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Will Nanoparticles Give Us Cleaner Drinking Water and Soil in the Future?

When introduced to contaminated water and soil, the nanoparticles bound to specific chemicals, such as pesticides. (Image: Pixabay/CC0 Public Domain)
When introduced to contaminated water and soil, the nanoparticles bound to specific chemicals, such as pesticides. (Image: Pixabay/CC0 Public Domain)

Researchers are always looking for new ways to make cleaner water and soil. Now, by using ultraviolet (UV) light on a solution of nanoparticles, they have discovered a novel way to make clean drinking water and safer soil more accessible.

By using these nanoparticles in soil and water, scientists found they could use them for other applications. The nanoparticles are made of the same biodegradable polymers that are used mostly for drug delivery. The research was conducted by scientists at the University of Regensburg in Germany, and the Massachusetts Institute of Technology (MIT) in the U.S. The findings were published in Nature Communications.

According to IFL Science, nanoparticles have been used in environmental clean-ups before, but previous methods have required very strong magnets, and toxic by-products were also impossible to avoid. By using UV light instead, these researchers have demonstrated a cheaper, simpler, and cleaner method that has wider applications.

photo credit: This artist's impression shows how nanoparticles were made to bind to contaminants in water and soil, making them easy to remove. Nicolas Bertrand.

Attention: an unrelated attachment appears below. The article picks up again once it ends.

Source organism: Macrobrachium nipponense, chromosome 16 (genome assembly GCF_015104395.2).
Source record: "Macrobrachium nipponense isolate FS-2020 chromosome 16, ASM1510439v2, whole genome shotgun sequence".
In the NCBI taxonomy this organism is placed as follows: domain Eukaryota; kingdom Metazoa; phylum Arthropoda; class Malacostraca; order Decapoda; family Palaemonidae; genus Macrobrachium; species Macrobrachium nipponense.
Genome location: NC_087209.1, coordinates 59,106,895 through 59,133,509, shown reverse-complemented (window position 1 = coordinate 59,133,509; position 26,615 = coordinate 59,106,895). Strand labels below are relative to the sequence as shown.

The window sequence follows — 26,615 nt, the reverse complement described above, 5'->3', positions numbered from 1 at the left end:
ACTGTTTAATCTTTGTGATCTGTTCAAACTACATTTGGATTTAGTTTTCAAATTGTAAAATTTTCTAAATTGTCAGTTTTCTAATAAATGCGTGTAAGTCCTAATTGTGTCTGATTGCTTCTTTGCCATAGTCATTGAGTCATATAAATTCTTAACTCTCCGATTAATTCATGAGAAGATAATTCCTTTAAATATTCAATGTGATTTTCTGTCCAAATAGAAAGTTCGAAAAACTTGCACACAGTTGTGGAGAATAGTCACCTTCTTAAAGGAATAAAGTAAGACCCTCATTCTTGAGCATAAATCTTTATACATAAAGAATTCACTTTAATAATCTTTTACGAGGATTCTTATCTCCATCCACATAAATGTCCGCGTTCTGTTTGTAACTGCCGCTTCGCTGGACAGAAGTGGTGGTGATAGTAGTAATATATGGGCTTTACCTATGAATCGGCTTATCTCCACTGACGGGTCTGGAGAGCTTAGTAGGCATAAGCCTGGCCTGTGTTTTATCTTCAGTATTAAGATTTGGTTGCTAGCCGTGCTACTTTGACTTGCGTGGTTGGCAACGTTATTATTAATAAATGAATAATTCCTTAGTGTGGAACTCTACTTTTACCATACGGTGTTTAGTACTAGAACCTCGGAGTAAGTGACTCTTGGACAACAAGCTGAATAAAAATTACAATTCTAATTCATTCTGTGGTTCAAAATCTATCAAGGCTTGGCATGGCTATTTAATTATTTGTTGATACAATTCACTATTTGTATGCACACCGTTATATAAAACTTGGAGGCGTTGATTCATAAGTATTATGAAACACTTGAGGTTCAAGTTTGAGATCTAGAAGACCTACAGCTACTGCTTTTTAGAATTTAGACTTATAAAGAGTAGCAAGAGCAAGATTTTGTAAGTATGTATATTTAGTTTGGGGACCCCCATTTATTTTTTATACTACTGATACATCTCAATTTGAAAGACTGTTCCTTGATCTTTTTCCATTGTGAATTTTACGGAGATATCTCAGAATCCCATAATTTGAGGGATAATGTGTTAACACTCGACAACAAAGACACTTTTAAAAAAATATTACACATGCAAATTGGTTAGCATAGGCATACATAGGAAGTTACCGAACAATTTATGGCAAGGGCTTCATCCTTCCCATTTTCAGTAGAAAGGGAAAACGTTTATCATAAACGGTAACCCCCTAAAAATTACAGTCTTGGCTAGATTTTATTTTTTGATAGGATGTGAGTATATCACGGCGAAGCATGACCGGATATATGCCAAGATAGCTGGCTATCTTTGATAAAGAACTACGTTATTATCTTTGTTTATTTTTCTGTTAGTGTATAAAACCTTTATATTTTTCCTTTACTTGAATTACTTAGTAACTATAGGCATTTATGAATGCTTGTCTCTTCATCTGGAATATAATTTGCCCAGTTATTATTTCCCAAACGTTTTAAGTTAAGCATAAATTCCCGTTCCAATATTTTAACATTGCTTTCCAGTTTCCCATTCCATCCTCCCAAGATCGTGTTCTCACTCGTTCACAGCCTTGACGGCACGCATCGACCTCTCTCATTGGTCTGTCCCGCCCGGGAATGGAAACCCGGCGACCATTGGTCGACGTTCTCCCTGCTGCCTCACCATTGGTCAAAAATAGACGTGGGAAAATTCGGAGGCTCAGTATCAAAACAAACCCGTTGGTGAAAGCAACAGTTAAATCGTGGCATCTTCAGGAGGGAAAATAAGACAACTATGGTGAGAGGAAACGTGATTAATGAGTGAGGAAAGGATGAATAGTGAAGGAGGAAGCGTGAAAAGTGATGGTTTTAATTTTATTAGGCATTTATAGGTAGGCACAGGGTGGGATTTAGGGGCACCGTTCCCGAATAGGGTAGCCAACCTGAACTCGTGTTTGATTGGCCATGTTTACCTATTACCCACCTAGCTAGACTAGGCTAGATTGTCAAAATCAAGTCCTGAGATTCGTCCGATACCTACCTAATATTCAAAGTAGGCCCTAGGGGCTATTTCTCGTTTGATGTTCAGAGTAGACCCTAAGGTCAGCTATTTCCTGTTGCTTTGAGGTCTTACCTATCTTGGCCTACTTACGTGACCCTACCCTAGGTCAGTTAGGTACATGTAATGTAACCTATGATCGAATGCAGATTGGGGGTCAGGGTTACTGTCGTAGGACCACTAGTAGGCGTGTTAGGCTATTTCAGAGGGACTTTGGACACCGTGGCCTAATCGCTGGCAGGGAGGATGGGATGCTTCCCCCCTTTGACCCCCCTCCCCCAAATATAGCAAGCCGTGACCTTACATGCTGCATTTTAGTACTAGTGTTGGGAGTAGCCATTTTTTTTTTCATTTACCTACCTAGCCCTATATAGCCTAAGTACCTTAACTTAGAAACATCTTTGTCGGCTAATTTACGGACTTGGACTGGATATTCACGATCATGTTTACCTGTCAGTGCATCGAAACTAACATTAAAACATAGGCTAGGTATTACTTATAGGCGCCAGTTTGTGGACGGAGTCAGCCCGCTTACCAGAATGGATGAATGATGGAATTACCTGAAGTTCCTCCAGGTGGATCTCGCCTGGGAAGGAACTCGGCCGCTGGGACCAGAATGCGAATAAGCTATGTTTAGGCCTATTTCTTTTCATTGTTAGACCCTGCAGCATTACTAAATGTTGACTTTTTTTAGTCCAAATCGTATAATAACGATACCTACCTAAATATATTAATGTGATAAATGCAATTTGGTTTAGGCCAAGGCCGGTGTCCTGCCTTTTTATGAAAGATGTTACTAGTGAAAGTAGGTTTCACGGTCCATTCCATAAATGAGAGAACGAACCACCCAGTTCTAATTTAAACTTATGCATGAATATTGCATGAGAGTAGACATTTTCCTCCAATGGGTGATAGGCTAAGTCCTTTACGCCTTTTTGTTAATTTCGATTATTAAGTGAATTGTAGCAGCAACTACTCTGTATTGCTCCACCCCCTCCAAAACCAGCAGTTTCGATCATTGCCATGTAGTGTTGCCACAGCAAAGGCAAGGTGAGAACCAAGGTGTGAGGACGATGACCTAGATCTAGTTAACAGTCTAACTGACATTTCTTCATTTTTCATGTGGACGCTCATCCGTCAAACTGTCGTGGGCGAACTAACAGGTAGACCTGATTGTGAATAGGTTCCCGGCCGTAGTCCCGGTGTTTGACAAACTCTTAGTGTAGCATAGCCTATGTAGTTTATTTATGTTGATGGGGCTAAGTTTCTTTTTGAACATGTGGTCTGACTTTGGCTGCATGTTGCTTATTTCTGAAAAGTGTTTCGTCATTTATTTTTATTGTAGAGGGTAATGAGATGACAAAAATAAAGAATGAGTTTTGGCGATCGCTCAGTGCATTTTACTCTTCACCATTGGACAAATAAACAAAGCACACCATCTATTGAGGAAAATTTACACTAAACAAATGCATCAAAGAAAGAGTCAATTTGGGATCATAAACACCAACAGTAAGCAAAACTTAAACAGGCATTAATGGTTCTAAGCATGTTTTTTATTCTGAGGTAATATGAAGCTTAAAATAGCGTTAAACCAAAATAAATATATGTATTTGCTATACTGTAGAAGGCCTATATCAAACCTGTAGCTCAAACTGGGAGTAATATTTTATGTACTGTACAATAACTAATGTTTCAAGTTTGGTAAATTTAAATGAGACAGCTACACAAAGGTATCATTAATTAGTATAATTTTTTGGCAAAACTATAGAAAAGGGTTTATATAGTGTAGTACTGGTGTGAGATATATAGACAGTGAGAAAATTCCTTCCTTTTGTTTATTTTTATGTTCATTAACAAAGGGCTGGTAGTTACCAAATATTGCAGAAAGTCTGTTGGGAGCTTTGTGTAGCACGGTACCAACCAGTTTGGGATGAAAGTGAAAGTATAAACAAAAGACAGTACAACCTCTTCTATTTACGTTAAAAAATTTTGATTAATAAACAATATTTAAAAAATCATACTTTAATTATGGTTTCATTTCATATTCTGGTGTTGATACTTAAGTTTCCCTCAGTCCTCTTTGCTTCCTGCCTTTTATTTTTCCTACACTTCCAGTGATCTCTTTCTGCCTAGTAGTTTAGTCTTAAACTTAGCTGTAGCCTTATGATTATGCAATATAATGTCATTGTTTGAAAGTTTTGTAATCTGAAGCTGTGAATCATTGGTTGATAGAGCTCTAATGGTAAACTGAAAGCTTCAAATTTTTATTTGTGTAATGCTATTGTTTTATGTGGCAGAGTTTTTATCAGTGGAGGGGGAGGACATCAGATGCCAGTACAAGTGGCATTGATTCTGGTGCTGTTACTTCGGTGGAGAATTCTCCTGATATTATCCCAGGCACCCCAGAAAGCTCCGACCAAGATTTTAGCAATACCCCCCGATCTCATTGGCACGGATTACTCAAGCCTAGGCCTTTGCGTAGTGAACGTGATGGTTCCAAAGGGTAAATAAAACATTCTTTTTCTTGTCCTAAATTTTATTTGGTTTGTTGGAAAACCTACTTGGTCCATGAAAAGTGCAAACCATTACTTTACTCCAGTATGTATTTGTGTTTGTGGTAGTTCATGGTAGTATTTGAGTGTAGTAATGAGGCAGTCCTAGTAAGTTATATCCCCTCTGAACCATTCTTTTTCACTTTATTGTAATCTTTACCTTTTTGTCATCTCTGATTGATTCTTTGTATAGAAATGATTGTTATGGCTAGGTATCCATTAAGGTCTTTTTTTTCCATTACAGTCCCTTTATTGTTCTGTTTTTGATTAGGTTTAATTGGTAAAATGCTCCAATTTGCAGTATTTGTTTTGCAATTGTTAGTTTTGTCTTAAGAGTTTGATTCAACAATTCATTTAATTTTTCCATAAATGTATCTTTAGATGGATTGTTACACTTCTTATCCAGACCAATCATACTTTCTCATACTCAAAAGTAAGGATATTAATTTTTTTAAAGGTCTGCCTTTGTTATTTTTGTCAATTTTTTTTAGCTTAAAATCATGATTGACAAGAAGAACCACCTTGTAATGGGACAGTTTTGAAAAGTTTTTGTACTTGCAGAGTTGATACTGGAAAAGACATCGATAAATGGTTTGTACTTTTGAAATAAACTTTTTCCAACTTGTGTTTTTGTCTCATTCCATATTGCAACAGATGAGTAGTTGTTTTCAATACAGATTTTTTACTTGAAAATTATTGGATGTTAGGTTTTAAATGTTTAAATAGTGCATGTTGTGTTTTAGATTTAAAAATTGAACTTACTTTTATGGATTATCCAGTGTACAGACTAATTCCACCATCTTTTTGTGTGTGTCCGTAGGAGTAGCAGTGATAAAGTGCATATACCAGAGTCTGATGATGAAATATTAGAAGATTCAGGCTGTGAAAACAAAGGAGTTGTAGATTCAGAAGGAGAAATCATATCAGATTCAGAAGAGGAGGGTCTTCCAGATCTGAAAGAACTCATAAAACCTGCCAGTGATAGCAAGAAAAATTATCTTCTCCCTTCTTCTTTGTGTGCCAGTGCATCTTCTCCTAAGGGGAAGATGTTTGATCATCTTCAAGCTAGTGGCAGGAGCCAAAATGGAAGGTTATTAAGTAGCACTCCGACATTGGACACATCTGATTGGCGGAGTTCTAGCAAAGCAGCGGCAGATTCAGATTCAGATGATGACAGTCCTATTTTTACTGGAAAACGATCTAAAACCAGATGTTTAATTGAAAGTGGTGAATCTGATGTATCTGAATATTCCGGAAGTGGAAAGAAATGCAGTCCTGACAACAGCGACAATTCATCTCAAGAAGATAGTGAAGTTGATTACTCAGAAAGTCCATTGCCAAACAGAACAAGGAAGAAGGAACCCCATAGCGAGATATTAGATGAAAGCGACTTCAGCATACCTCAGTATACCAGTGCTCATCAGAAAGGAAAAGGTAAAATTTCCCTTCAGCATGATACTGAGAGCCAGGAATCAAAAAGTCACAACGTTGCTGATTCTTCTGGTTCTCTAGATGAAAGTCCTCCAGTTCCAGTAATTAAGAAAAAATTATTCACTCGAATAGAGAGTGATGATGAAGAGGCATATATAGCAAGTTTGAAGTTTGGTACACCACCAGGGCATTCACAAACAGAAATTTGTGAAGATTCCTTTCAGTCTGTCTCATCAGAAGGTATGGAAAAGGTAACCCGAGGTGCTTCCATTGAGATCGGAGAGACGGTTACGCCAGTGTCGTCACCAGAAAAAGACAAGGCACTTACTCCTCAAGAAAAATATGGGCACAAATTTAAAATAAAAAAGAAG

An artist’s impression showing how nanoparticles were made to bind to contaminants in water and soil, making them easy to remove. (Image: Nicolas Bertrand)

When introduced to contaminated water and soil, the nanoparticles bound to specific chemicals, such as pesticides.

By shining UV light on them, they would then clump together into microscopic lumps of the contaminants, which could be easily removed. As a consequence, the nanoparticles were also removed in the lumps, meaning no toxic by-products were left behind. This is something that has not been done before.

“We can remove the particles with UV light, we don’t need magnets, and we don’t have toxic material in the environment after use,” lead author Ferdinand Brandl of the University of Regensburg told IFL Science. To test the toxicity of the water and prove it was safe, the researchers used zebrafish embryos, with only those in the nanoparticle-treated water surviving.

Brandl had also said that even though they didn’t drink the water, by using this method it “would be possible” to make cleaner water. “That’s what we had in mind when we thought about the application in the first place,” he said. Soil could also be decontaminated, in theory, he added.

It will be interesting to see if there are any further developments in the future.

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